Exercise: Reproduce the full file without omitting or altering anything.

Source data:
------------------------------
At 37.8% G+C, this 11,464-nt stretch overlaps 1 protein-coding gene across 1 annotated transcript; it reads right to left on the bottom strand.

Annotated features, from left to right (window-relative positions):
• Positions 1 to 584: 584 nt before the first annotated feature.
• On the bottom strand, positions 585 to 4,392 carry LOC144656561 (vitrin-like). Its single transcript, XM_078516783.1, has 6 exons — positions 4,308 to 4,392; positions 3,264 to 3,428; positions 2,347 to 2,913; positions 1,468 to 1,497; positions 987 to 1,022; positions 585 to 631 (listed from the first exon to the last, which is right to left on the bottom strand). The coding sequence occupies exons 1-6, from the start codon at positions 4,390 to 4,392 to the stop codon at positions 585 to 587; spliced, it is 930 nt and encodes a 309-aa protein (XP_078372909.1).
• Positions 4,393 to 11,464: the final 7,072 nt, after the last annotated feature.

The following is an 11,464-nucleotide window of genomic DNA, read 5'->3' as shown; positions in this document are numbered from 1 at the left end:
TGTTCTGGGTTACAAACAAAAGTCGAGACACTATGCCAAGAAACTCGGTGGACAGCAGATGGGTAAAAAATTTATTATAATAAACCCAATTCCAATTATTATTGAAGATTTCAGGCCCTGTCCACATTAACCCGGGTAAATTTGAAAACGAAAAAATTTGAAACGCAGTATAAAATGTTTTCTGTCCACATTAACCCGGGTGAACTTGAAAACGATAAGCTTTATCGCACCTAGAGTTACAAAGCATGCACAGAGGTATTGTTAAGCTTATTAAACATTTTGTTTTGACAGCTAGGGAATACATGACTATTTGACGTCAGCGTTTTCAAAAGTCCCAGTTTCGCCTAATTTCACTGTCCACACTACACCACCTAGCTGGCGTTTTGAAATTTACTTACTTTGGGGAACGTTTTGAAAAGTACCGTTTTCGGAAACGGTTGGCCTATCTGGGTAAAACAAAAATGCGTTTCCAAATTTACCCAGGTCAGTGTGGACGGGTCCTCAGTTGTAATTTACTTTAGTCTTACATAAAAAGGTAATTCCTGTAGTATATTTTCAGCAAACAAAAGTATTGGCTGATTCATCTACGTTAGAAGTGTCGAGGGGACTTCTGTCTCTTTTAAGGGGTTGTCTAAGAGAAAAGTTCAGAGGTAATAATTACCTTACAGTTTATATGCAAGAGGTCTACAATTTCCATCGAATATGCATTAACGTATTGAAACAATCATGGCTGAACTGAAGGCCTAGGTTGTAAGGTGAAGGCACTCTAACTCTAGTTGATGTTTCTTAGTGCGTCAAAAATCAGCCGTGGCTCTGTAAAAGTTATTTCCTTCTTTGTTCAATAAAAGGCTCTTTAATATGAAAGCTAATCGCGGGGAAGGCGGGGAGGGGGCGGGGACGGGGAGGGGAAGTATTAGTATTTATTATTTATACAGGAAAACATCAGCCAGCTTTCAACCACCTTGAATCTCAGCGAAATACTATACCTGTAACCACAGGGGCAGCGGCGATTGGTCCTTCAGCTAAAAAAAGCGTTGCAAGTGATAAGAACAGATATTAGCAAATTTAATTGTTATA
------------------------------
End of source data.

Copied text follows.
At 37.8% G+C, this 11,464-nt stretch overlaps 1 protein-coding gene across 1 annotated transcript; it reads right to left on the bottom strand.

Annotated features, from left to right (window-relative positions):
• Positions 1 to 584: 584 nt before the first annotated feature.
• On the bottom strand, positions 585 to 4,392 carry LOC144656561 (vitrin-like). Its single transcript, XM_078516783.1, has 6 exons — positions 4,308 to 4,392; positions 3,264 to 3,428; positions 2,347 to 2,913; positions 1,468 to 1,497; positions 987 to 1,022; positions 585 to 631 (listed from the first exon to the last, which is right to left on the bottom strand). The coding sequence occupies exons 1-6, from the start codon at positions 4,390 to 4,392 to the stop codon at positions 585 to 587; spliced, it is 930 nt and encodes a 309-aa protein (XP_078372909.1).
• Positions 4,393 to 11,464: the final 7,072 nt, after the last annotated feature.

The following is an 11,464-nucleotide window of genomic DNA, read 5'->3' as shown; positions in this document are numbered from 1 at the left end:
TGTTCTGGGTTACAAACAAAAGTCGAGACACTATGCCAAGAAACTCGGTGGACAGCAGATGGGTAAAAAATTTATTATAATAAACCCAATTCCAATTATTATTGAAGATTTCAGGCCCTGTCCACATTAACCCGGGTAAATTTGAAAACGAAAAAATTTGAAACGCAGTATAAAATGTTTTCTGTCCACATTAACCCGGGTGAACTTGAAAACGATAAGCTTTATCGCACCTAGAGTTACAAAGCATGCACAGAGGTATTGTTAAGCTTATTAAACATTTTGTTTTGACAGCTAGGGAATACATGACTATTTGACGTCAGCGTTTTCAAAAGTCCCAGTTTCGCCTAATTTCACTGTCCACACTACACCACCTAGCTGGCGTTTTGAAATTTACTTACTTTGGGGAACGTTTTGAAAAGTACCGTTTTCGGAAACGGTTGGCCTATCTGGGTAAAACAAAAATGCGTTTCCAAATTTACCCAGGTCAGTGTGGACGGGTCCTCAGTTGTAATTTACTTTAGTCTTACATAAAAAGGTAATTCCTGTAGTATATTTTCAGCAAACAAAAGTATTGGCTGATTCATCTACGTTAGAAGTGTCGAGGGGACTTCTGTCTCTTTTAAGGGGTTGTCTAAGAGAAAAGTTCAGAGGTAATAATTACCTTACAGTTTATATGCAAGAGGTCTACAATTTCCATCGAATATGCATTAACGTATTGAAACAATCATGGCTGAACTGAAGGCCTAGGTTGTAAGGTGAAGGCACTCTAACTCTAGTTGATGTTTCTTAGTGCGTCAAAAATCAGCCGTGGCTCTGTAAAAGTTATTTCCTTCTTTGTTCAATAAAAGGCTCTTTAATATGAAAGCTAATCGCGGGGAAGGCGGGGAGGGGGCGGGGACGGGGAGGGGAAGTATTAGTATTTATTATTTATACAGGAAAACATCAGCCAGCTTTCAACCACCTTGAATCTCAGCGAAATACTATACCTGTAACCACAGGGGCAGCGGCGATTGGTCCTTCAGCTAAAAAAAGCGTTGCAAGTGATAAGAACAGATATTAGCAAATTTAATTGTTATA